Creating a Family Saga - FS10 - Where was the intent, the motivation, of the will?
The novel that began the saga search
In the beginning…
The concept of the ‘video will’ at the heart of an interesting family story came to me in 1987, after reading a magazine article, following the death of my father 10 years earlier. The idea of creating an entire eight-generation family saga including four novels, a short story collection and five or six ebooks was the farthest thing from my mind. So, when did I realize I was creating a family saga?
That first novel, “Back to the Homeplace,” (see Video Book Trailer from YouTube at the end of this hub) was published in 2010. I was interviewed on a local television station shortly after it came out and had a number of book signings at clubs and libraries. At each event someone asked where the inspiration for the story came from - where did the idea of the matriarch to push her surviving children to return to the Homeplace for two years in order to share in the inheritance come from?
During this time, of course, I was also well into the draft of the second novel, “The Homeplace Revisited,” set nine years after the first one, with the central young folks in high school in the first novel returning to their rural hometown in the sequel as young, college-educated professionals (a lawyer and a veterinarian). The question about the motivation of the matriarch sort of haunted me, as well, as I struggled with a key theme for that second novel, as the story of the family developed. It soon became clear to me that the answer to this question was in the past of the family, not in the future, or course. This led to the next very interesting adventure, for me.
The second novel to be written about the family
Family history and genealogy research
By 1995, my wife and I had each developed a strong interest in our family histories, based largely on what our parents and other older family members had done over the years. I had just finished five years of serious scientific research of my own, completing my Ph.D. studies at the University of Arizona, and was then in my new occupation as a college professor. I felt a strong need to apply the research techniques I had learned to fill in some gaps in the family history stories we had heard, and ‘knock down some brick walls’ in the research that we faced. In the summer of 1995, for the first time in my life, I had the summer off from work. I didn’t yet have a summer school teaching assignment, so my wife and I spent much of the summer travelling to where our ancestors had been. This took us to libraries, cemeteries, and genealogy and historical societies across the mid-west from Kansas to Iowa, Illinois, Ohio, and then to Maryland and North Carolina, among other locales.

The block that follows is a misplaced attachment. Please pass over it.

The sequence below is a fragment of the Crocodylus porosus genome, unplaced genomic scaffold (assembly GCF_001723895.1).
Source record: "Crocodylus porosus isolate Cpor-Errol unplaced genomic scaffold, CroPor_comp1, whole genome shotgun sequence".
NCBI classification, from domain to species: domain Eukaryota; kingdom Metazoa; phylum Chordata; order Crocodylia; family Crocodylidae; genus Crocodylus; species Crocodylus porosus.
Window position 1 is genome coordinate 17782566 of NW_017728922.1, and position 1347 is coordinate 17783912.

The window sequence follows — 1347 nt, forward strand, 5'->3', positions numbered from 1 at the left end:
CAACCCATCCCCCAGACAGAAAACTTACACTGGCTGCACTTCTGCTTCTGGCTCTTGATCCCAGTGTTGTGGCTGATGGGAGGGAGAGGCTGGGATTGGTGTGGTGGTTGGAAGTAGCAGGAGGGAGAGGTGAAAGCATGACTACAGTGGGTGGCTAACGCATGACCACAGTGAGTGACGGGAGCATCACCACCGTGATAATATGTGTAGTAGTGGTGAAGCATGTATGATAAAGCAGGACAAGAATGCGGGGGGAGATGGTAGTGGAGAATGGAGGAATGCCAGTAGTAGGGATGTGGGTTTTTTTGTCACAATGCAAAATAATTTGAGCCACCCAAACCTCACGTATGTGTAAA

Back to 2010 and 2011, pondering the motivation of the matriarch of my novel, I realized that I needed to ‘research her family history’ much as I had done my own (along with my wife doing hers). We had read, heard, learned and shared many family stories. Many of them related to intergenerational transfers of farmland just as did the story in my novel. Creating timelines of our families’ generations had been a very useful took in our own family research. Perhaps creating a timeline of the ancestors of my fiction ‘matriarch’ would be one step in the direction of understanding her true motivations. The fact that the farm in question was a Century Farm, that is, owned by the same family for over 100 years, had already been recorded in the first novel. As I studied the history of the area, I realized the story would be even more powerful if the first settlement of that land took place back near the beginning of statehood, in Missouri, in 1823. Further research disclosed that population movements in this part of the Missouri Ozark Mountains suggested migration from the Piney Woods lumber camps in 1833.